I can understand that for the sake of reloading would be the only reason for these weapons but there is a blackpowder solution, using paper cartridges could solve as the player wouldn't have to pour powder but simply put in the cartridge, pull the loading lever, and add a percussion cap. This process would cut down on time if it was slightly tweaked like most games do with realism. - Anonymous
The reason why these guns were picked, was because they were from the first game, and so it was a nod. The Cartel too has many references to the first and second game. - User:1morey October 13, 2011 8:32 PM (EST)
A bow is used exclusively by Thomas, and a primary weapon for the Comanche, Navajo, and Apache Indians. Strangely the Bow also has different stages of conditions. "Rusty" (The Bow is rotted and the point is rusting), "Normal", "Prime" (The Bow has markings on it), and Superb (The Bow has a dark mahogany finish with the markings).
A lasso is again, exclusive to Thomas.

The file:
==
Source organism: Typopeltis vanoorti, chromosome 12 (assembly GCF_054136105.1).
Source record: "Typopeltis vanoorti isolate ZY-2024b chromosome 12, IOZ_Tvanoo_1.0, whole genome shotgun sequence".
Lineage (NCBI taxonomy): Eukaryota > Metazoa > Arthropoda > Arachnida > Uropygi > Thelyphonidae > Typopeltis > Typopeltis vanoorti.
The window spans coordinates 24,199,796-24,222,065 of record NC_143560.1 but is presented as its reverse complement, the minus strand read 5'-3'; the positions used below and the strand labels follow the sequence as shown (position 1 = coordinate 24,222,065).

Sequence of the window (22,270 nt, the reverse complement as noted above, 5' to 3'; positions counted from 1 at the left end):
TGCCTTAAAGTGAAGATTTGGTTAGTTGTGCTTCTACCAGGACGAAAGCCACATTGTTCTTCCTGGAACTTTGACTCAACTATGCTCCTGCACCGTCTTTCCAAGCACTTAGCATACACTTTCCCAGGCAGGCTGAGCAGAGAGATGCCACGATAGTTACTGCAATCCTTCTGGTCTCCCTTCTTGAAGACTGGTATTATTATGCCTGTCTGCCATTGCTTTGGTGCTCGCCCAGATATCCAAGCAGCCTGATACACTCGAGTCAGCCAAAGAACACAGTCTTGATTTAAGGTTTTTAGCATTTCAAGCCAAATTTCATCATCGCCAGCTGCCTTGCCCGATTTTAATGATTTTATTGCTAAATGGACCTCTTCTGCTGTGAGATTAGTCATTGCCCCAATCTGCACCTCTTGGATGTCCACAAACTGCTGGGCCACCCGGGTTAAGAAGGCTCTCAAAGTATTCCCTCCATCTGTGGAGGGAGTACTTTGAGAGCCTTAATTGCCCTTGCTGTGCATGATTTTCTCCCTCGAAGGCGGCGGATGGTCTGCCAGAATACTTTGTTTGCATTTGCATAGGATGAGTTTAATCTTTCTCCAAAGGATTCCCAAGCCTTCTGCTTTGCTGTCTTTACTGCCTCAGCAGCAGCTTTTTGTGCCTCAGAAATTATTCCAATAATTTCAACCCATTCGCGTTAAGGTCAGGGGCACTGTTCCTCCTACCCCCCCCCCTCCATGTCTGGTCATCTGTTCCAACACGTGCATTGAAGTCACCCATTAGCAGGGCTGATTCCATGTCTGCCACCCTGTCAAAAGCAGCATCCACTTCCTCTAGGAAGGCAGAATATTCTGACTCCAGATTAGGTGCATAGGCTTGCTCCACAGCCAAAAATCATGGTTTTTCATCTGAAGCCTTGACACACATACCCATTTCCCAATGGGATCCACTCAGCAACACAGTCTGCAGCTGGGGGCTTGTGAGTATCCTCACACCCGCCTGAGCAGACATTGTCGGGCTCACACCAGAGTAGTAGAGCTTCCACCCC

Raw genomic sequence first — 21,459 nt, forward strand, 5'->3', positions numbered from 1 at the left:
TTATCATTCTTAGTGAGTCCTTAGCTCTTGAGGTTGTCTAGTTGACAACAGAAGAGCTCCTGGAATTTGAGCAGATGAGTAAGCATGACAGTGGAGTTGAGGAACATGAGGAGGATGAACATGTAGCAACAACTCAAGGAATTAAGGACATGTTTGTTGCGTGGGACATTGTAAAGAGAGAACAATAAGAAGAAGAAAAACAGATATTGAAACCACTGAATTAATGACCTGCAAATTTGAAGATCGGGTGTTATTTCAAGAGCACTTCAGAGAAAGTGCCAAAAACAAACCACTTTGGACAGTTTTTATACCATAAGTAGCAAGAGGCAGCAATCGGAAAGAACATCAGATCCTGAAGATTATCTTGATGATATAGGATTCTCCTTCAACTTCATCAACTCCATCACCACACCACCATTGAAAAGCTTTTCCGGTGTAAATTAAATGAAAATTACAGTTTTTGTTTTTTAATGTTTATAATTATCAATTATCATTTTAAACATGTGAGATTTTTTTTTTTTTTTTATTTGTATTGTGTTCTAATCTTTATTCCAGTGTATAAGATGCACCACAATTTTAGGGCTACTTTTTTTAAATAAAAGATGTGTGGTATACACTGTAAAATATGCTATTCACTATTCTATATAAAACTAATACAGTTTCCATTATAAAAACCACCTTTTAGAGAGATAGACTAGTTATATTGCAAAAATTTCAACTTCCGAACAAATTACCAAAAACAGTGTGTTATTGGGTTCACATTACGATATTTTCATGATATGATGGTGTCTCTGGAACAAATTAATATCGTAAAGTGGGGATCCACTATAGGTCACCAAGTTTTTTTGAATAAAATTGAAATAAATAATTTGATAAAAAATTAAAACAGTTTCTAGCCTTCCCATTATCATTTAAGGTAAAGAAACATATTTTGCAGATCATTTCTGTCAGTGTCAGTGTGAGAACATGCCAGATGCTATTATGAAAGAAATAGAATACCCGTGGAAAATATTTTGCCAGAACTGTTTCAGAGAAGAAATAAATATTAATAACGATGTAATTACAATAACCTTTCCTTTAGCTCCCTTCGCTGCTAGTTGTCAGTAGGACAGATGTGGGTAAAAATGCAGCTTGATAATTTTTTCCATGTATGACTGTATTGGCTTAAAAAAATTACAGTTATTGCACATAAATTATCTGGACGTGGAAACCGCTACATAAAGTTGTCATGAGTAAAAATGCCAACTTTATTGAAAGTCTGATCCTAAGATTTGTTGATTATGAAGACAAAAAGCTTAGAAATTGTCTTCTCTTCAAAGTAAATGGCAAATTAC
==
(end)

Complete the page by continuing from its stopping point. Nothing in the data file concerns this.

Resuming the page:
Throwing knifes with leather tied around the handles are usable by Thomas.
Chairs can be picked up and used as melee weapon, primarily in Chapter IX (The player uses a chair to kill a soldier, since the player is left without weapons, but immediately regains them afterwards).
Ranger and Classic Gun
I am also a member of the Call of Juarez Wiki, and the admins are leaning towards the idea that the Ranger is based on a Colt Army 1860. I believe that it is the Colt Dragoon. Is there any distinguishing characteristics that would properly identify this gun.
Also with the Classic Gun, it states it is a Remington 1890, the admins are thinking it is the Colt SAA, they claim that the Classic Gun looks more like a Colt SAA, and also they claim they could not find anything on the Remington 1890.
So can we get someone to properly identify these handguns once and for all.
EDIT: The Classic Gun HAS to be a Colt SAA, the game files identify the gun as "peacemaker". -User:1morey April 26, 2011 7:51 PM (EST)
Load up the Editor and have a closer look at the weapon model, specifically the ejector rod housing. Whatever the game calls it, its definately modeled after a Remington 1890.
EDIT: Here's what i mean, the Bound in Blood Classic gun model on the left, Call of Juarez 1 version on the right.
Make sure to sign your posts so we know who we are talking to. Anyways, I agree with you wholeheartedly that it is a Remington 1890, but the Admins at the CoJ Wiki are still clinging to the Classic Gun to being a Colt SAA, and they also say the Ranger is actually the Colt Walker from the first game. here is what they said: